Islamabad: Outwitted by US helicopters that
flew from Jalalabad in Afghanistan to Abbottabad near here to
kill al-Qaeda chief Osama bin Laden, Pakistan`s military and
intelligence have claimed that the air detection systems were
jammed by the Americans.
As part of moves to explain the embarrassment of how
79 US Navy SEALs in an air-borne operation carried out the
sensational hit on Monday, intelligence sleuths scrambled hard
to put a spin to the incident.
The spins ran contradictory. While one unidentified
Pakistani military official said the helicopters succeeded in
avoiding detection by flying low at tree-top level to evade
detection, another officer claimed the air defence systems had
been jammed by the Americans, Dawn reported.
Despite the accusations of complicity with militants,
none of the Pakistan`s military or ISI top brass has come out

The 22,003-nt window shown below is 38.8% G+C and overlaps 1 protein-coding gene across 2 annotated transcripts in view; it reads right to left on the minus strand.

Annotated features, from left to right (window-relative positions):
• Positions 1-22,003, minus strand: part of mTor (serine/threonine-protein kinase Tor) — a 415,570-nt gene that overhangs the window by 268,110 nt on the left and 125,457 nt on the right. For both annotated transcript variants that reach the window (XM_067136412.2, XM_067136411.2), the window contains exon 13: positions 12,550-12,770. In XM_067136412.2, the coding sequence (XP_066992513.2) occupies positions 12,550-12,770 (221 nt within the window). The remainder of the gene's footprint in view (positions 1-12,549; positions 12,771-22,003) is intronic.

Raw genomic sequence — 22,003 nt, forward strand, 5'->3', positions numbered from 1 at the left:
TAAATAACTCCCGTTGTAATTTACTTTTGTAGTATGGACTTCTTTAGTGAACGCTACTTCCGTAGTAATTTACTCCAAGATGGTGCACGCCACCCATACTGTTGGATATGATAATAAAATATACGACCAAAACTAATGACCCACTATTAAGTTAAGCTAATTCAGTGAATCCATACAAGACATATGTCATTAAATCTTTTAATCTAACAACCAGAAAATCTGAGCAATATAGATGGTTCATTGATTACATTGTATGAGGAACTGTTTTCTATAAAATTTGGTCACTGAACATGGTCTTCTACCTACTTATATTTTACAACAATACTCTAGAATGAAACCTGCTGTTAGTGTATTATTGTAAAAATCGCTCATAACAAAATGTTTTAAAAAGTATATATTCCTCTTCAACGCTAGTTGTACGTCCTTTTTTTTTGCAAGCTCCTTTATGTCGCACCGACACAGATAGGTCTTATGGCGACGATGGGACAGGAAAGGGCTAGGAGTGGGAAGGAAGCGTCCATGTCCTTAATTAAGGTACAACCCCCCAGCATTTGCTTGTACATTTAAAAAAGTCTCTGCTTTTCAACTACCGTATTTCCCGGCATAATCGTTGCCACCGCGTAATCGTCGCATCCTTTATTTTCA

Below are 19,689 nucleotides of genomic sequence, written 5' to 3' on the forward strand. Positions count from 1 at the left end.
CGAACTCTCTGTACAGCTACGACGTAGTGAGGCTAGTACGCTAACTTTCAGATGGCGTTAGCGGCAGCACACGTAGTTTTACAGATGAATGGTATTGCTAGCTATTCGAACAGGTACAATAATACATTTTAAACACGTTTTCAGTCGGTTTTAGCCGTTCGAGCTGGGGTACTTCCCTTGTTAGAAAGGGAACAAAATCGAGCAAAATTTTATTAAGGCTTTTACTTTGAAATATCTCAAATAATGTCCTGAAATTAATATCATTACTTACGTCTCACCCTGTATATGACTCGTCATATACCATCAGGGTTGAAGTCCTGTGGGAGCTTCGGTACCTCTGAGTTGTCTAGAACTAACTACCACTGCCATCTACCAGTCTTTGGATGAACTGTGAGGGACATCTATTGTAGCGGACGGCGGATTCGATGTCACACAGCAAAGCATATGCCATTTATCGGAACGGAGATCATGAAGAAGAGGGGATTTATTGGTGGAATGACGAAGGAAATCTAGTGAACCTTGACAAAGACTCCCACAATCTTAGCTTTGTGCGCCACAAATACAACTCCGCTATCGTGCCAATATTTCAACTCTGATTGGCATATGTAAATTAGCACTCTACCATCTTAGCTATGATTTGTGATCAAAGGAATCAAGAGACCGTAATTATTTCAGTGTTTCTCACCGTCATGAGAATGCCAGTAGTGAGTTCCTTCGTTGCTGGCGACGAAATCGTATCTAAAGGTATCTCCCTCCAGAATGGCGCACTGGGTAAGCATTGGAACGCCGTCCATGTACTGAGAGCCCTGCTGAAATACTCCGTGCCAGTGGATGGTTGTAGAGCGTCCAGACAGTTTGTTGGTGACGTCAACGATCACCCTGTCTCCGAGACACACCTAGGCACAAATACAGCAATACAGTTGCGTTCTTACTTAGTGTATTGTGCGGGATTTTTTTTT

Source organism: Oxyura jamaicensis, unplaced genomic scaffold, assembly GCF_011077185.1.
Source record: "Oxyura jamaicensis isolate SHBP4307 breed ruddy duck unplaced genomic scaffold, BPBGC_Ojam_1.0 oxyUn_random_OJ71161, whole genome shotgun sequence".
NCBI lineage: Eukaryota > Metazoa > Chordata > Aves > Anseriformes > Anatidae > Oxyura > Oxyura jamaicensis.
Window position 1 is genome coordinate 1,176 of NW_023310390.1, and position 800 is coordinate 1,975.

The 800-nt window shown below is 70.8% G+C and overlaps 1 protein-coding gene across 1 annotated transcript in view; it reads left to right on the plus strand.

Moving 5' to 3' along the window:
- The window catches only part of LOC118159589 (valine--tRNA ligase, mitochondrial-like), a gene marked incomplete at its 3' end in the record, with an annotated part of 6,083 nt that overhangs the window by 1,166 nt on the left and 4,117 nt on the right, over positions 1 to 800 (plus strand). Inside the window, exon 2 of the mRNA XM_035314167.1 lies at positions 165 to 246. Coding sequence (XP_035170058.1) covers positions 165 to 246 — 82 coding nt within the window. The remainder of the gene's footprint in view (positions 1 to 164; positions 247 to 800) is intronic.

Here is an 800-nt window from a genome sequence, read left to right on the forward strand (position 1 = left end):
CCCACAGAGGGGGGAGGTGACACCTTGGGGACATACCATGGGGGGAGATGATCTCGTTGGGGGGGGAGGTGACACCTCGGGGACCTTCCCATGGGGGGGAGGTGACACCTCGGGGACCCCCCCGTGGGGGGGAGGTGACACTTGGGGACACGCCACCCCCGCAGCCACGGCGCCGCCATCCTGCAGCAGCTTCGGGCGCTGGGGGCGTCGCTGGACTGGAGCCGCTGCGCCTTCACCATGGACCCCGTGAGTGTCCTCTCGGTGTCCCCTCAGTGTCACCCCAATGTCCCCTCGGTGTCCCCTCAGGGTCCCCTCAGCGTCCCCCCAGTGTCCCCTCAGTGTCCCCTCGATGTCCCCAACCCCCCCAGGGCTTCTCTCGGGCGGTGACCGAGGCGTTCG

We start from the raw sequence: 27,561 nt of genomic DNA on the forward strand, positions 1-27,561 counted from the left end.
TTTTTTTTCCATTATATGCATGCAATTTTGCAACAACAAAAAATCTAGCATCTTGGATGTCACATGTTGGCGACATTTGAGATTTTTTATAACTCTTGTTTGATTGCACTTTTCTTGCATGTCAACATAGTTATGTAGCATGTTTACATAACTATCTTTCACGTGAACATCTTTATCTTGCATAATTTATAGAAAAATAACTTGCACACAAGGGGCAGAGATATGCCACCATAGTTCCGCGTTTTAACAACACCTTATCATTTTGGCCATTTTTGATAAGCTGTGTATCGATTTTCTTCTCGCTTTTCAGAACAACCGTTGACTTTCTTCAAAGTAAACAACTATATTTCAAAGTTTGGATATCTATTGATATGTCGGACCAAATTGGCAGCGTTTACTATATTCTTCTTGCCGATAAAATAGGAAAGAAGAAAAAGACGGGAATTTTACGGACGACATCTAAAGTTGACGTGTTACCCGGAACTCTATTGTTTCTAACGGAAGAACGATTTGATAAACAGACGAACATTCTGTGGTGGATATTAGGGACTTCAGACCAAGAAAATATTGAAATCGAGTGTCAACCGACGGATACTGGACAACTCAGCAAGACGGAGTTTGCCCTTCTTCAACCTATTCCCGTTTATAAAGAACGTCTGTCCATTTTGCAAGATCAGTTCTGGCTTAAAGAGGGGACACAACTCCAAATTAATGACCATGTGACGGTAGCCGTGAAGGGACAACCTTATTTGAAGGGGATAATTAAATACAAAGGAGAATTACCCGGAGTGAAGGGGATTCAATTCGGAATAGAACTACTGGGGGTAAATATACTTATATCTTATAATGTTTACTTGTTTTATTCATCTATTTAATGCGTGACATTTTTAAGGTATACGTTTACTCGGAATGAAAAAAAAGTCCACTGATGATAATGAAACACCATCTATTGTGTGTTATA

publicly to comment on the daring US raid.
Instead, it was left to civilian leaders to explain
the doubts raised by media which questioned how the raid
could take place without the knowledge of the Pakistani
Pakistan`s Ambassador to US, Hussain Haqqani, said
"intelligence failures are not unique to the ISI".
In a television talk in the US, Haqqani said, "We will
enquire into the causes of what happened. But it is really
important not to turn it into allegations of complicity."
The ISI formed in 1948 plays a key political role in
the country, which has spent half of its 64 years of existence
under military rule.
The agency became all powerful after the Soviet
invasion in Afghanistan when it started funneling arms and
funds to Afghan resistance groups.
Barely days before the US raid, top US military commander
Admiral Mike Mullen accused the ISI of having "long-standing"
ties with the al-Qaeda-affiliated Haqqani network.
Though the Pakistani military establishment tried to put
a spin that such an operation could not go unnoticed,
American officials have said `Operation Geronimo` that killed
bin Laden was a pure US affair.
By the time Pakistani military was scrambling fighters to
intercept the choppers, the US SEALs were already back across
the border in Afghanistan.
"Thankfully, there was no engagement with the Pakistani
forces," John Brennan, President Barack Obama`s Adviser on
counter-terrorism, said about the 40-minute operation, not far
away from Pakistan`s capital Islamabad, yesterday.